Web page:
‘Tis the Season to Apply for Summer Internships at the NW Public Service Career Fair! Application Deadline for Interviews at the Fair is January 17!

‘Tis the Season to Apply for Summer Internships at the NW Public Service Career Fair! Application Deadline for Interviews at the Fair is January 17!

NW PS Career Fair Logo

Are you interested in an internship or externship with a public interest organization or government agency this summer in the Northwest? If yes, don’t miss your best shot at securing a position with an employer participating in the 2016 NW Public Service Career Fair. 50+ employers are registering on a rolling basis through January 11 but now is the time to work on your application materials and upload them to the career fair website. Students can do informational interviews (aka table talk) in the morning and have formal interviews in the afternoon. To get a chance at a pre-selected afternoon interview be sure to review UW Law public service career resources and tips and to submit your tailored application materials through the career fair website by January 17.

Seattle Location:

When? Friday, February 5, 2016, 10:00 – 10:30 AM Student/Employer Check-In
Where? LeRoux in the Student Center at Seattle University

Portland Location:

When? Saturday, February 6, 2016, 10:00 – 10:30 AM Student/Employer Check-In
Where? Templeton Center at Lewis & Clark College

For complete details and registration information please click here.

Innocence Project Northwest Client Donovan Allen Freed After 15 Years in Prison

Donovan Dinner Picture

By: Innocence Project NW

On December 2, 2015, Donovan Allen was freed from prison after spending nearly 16 years wrongly convicted of his mother’s murder. On December 1, the Cowlitz County Prosecutor’s Office formally charged Donovan’s cousin, Brian Kitts, with the February 2000 murder of Sharon Cox. Prosecutors then agreed to vacate Donovan’s conviction based on new DNA evidence obtained by Innocence Project Northwest (IPNW). Superior Court Judge Stephen Warning dismissed the charges and ordered Donovan Allen’s immediate release from prison.

Donovan was met at Clallam Bay Corrections Center by his attorneys, IPNW Director Anna Tolin, Legal Intern Richard Devenport and former Intern Lauren Connor. After a welcome cup of fresh coffee, Donovan took a walk on the beach while a pair of bald eagles landed nearby.  Richard Devenport had recently visited Donovan in prison and said: “Watching Donovan walk free and confront the sea, made even the Juan de Fuca look small in comparison.”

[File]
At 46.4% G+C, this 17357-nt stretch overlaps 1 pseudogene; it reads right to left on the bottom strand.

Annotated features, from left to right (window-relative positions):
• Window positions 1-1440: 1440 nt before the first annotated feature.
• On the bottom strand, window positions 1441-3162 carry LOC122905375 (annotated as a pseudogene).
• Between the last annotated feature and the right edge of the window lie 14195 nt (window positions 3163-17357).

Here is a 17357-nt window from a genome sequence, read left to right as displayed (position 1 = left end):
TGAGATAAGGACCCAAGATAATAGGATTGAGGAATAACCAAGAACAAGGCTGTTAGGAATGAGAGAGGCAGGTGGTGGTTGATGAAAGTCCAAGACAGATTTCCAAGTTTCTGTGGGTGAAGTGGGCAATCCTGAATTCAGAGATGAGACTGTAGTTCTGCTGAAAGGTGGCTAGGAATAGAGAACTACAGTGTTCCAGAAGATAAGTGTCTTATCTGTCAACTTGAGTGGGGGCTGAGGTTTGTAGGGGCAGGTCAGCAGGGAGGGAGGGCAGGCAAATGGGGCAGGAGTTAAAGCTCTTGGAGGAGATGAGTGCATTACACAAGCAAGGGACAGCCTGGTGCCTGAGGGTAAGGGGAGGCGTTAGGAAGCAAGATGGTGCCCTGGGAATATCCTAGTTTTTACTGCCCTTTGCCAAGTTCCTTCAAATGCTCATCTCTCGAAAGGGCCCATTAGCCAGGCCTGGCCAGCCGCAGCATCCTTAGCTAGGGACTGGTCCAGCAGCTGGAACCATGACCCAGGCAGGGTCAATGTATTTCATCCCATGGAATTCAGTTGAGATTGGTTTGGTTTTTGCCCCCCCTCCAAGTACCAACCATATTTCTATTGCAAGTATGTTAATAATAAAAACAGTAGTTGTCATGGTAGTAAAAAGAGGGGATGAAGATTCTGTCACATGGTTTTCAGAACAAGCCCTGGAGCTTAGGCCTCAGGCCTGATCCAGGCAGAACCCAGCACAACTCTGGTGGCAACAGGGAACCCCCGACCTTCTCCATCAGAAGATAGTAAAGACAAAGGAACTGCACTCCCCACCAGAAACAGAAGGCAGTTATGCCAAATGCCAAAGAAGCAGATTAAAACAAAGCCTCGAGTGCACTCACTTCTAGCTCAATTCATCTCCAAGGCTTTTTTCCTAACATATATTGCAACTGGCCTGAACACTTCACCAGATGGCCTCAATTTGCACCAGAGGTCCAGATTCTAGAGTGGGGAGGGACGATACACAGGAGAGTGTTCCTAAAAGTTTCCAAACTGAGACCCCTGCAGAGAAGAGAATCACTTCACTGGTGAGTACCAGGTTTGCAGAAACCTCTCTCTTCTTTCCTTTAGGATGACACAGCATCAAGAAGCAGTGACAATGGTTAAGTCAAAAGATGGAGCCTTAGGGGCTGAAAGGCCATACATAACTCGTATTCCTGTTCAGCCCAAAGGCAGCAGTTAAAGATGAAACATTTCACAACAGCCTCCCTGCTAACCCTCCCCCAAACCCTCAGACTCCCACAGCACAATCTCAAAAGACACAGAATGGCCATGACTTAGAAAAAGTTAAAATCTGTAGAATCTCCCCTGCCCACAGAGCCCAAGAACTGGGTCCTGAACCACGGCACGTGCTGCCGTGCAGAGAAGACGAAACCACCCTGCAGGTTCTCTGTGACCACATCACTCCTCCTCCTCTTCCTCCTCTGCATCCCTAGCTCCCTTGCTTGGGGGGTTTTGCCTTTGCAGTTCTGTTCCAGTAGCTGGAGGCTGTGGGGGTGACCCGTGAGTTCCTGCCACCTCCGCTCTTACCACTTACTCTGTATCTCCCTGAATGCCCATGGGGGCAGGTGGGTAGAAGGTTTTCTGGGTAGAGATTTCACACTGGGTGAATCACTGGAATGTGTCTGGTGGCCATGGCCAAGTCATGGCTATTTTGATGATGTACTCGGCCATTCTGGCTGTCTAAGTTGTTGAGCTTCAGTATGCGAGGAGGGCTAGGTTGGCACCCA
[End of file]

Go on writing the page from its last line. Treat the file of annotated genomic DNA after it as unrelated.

Continue reading here.

Study: Reason, not disruption, rules when growing a social movement

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By: Peter Kelley

When campaigning for social change, disruptive protests may win a few battles but education is more likely to win the war, according to research by Abhinav Gupta, an assistant professor of strategic management at the University of Washington Foster School of Business.

Gupta and co-authors studied “Rein in Russell,” a 2009 campaign by United Students Against Sweatshops at Pennsylvania State University and other institutions designed to pressure the company Russell Athletic to change its anti-union business tactics and reopen a shuttered unionized plant in Honduras. Their campaign involved targeting Russell Athletics’ major business allies — other universities in the United States — and urging them to sever their licensing contracts with the company.

Continue reading here.

Attention 2L & 3L Pro Bono Project Leaders! Registration for Winter Pro Bono Leadership & Advocacy Course is Now Open!

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Attention leaders of student-initiated pro bono service learning projects including IFAP, IMAP, SYLAW, App Help, ELS, Ed Law and any other emerging pro bono legal assistance projects!  

Get academic credit for your pro bono legal aid leadership work AND  get concrete tools and skills to apply to your day-to-day organizational leadership and management.  You can now register for our 2 credit Pro Bono Leadership & Advocacy class taught by Dean Michele Storms and Aline Carton-Listfjeld from the Center for Public Service Law. The class will meet Tuesdays, 5:30-7:20pm.

Click here for the syllabus. Registration is by instructor permission only so please email Aline Carton-Listfjeld at acarton@uw.edu to register. Ideally we’d like at least two student leaders from each student-led pro bono service learning project.

Planning for Fellowships in 2015? Apply Now, Apply Early!

Attention All Law Students!  Washington State Supreme Court Seeking Survey Volunteer Interviewers, Due 6/1/14

Washington State Temple of Justice

Under auspices of the Washington State Supreme Court CLNS Update Committee, work with the Washington State Office of Civil Legal Aid and Washington State University’s Social and Economic Sciences Research Center (WSU-SESRC) conducting face-to-face interviews to update our understanding of the unmet civil (non-criminal) legal problems faced by low-income residents of Washington State.

Time commitment: Completion of up to 3 hours of required training; up to 15 contact hours for completing 8 interviews and entering information.

Interviewer’s primary responsibility will be to conduct face-to-face interviews with low-income Washington State residents & enter the data into a secure data base following the interview. The project includes mandatory training in interviewing protocols.

For a complete description on the scope of the volunteer work and application instructions, click here.